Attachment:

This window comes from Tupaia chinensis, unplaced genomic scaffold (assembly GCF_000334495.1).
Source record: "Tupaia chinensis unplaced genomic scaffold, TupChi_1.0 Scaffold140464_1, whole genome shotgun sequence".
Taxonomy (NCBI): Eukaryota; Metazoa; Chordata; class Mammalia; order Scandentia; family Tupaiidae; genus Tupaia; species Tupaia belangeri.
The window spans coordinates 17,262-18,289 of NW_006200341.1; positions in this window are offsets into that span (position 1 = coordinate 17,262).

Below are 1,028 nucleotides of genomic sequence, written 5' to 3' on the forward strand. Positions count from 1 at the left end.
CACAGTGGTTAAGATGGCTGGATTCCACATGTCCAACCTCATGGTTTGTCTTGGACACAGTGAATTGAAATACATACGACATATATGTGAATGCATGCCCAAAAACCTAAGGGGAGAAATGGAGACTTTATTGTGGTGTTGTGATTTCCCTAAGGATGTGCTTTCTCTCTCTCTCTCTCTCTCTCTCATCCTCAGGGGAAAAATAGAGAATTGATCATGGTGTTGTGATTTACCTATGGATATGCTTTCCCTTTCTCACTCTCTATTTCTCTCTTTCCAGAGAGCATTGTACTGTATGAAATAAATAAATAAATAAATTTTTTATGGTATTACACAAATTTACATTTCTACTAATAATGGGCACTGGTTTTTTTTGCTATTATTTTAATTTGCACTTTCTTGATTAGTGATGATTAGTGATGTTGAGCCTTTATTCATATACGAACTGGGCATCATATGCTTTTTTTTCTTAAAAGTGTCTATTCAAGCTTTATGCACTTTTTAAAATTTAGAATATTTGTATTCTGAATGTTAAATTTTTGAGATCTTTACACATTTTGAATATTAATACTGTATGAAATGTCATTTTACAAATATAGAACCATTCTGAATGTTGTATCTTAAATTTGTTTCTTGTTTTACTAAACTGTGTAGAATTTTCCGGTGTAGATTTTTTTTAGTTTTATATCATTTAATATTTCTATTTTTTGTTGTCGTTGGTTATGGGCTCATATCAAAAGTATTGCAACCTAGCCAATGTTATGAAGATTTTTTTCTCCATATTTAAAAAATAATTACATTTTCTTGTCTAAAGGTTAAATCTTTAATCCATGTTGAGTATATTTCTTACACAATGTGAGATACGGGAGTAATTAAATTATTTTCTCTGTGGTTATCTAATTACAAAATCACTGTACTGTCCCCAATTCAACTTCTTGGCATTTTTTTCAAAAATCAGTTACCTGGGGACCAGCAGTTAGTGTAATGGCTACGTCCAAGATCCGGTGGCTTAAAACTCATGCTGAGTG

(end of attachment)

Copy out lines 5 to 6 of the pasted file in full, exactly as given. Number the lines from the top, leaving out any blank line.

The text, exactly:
Below are 1,028 nucleotides of genomic sequence, written 5' to 3' on the forward strand. Positions count from 1 at the left end.
CACAGTGGTTAAGATGGCTGGATTCCACATGTCCAACCTCATGGTTTGTCTTGGACACAGTGAATTGAAATACATACGACATATATGTGAATGCATGCCCAAAAACCTAAGGGGAGAAATGGAGACTTTATTGTGGTGTTGTGATTTCCCTAAGGATGTGCTTTCTCTCTCTCTCTCTCTCTCTCTCATCCTCAGGGGAAAAATAGAGAATTGATCATGGTGTTGTGATTTACCTATGGATATGCTTTCCCTTTCTCACTCTCTATTTCTCTCTTTCCAGAGAGCATTGTACTGTATGAAATAAATAAATAAATAAATTTTTTATGGTATTACACAAATTTACATTTCTACTAATAATGGGCACTGGTTTTTTTTGCTATTATTTTAATTTGCACTTTCTTGATTAGTGATGATTAGTGATGTTGAGCCTTTATTCATATACGAACTGGGCATCATATGCTTTTTTTTCTTAAAAGTGTCTATTCAAGCTTTATGCACTTTTTAAAATTTAGAATATTTGTATTCTGAATGTTAAATTTTTGAGATCTTTACACATTTTGAATATTAATACTGTATGAAATGTCATTTTACAAATATAGAACCATTCTGAATGTTGTATCTTAAATTTGTTTCTTGTTTTACTAAACTGTGTAGAATTTTCCGGTGTAGATTTTTTTTAGTTTTATATCATTTAATATTTCTATTTTTTGTTGTCGTTGGTTATGGGCTCATATCAAAAGTATTGCAACCTAGCCAATGTTATGAAGATTTTTTTCTCCATATTTAAAAAATAATTACATTTTCTTGTCTAAAGGTTAAATCTTTAATCCATGTTGAGTATATTTCTTACACAATGTGAGATACGGGAGTAATTAAATTATTTTCTCTGTGGTTATCTAATTACAAAATCACTGTACTGTCCCCAATTCAACTTCTTGGCATTTTTTTCAAAAATCAGTTACCTGGGGACCAGCAGTTAGTGTAATGGCTACGTCCAAGATCCGGTGGCTTAAAACTCATGCTGAGTG